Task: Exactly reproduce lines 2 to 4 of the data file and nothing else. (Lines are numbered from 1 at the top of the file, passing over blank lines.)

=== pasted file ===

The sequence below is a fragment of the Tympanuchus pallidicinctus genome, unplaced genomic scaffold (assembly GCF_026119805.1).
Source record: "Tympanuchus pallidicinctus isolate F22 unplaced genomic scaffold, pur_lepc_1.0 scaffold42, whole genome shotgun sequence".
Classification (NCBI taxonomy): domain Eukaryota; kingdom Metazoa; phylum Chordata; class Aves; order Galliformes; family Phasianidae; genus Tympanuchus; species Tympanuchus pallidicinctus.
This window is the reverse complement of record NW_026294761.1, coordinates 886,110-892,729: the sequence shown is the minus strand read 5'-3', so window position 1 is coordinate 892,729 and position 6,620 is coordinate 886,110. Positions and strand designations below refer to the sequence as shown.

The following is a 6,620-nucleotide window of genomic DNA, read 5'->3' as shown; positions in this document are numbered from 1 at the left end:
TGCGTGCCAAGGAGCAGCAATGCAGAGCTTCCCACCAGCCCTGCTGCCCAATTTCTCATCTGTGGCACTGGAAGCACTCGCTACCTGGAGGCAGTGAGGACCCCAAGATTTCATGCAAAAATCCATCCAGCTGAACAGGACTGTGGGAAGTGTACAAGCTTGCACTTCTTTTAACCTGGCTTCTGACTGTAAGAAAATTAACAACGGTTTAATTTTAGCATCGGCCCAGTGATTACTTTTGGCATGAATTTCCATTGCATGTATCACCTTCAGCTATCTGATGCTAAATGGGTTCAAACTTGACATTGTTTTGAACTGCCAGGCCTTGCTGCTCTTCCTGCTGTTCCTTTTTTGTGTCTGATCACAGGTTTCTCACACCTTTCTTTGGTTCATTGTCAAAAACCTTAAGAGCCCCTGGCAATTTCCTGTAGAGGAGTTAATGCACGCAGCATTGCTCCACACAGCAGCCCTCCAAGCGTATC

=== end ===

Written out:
Source record: "Tympanuchus pallidicinctus isolate F22 unplaced genomic scaffold, pur_lepc_1.0 scaffold42, whole genome shotgun sequence".
Classification (NCBI taxonomy): domain Eukaryota; kingdom Metazoa; phylum Chordata; class Aves; order Galliformes; family Phasianidae; genus Tympanuchus; species Tympanuchus pallidicinctus.
This window is the reverse complement of record NW_026294761.1, coordinates 886,110-892,729: the sequence shown is the minus strand read 5'-3', so window position 1 is coordinate 892,729 and position 6,620 is coordinate 886,110. Positions and strand designations below refer to the sequence as shown.